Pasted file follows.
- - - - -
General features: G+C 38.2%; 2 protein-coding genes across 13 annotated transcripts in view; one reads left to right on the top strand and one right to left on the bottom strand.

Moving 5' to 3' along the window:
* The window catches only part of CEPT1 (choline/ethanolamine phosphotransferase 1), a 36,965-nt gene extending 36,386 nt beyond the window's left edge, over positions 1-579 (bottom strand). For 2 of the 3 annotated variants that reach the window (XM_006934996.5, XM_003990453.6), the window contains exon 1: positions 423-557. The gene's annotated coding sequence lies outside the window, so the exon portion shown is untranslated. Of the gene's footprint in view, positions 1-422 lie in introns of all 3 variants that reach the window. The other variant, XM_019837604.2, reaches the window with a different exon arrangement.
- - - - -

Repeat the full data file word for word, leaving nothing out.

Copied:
General features: G+C 38.2%; 2 protein-coding genes across 13 annotated transcripts in view; one reads left to right on the top strand and one right to left on the bottom strand.

Moving 5' to 3' along the window:
* The window catches only part of CEPT1 (choline/ethanolamine phosphotransferase 1), a 36,965-nt gene extending 36,386 nt beyond the window's left edge, over positions 1-579 (bottom strand). For 2 of the 3 annotated variants that reach the window (XM_006934996.5, XM_003990453.6), the window contains exon 1: positions 423-557. The gene's annotated coding sequence lies outside the window, so the exon portion shown is untranslated. Of the gene's footprint in view, positions 1-422 lie in introns of all 3 variants that reach the window. The other variant, XM_019837604.2, reaches the window with a different exon arrangement.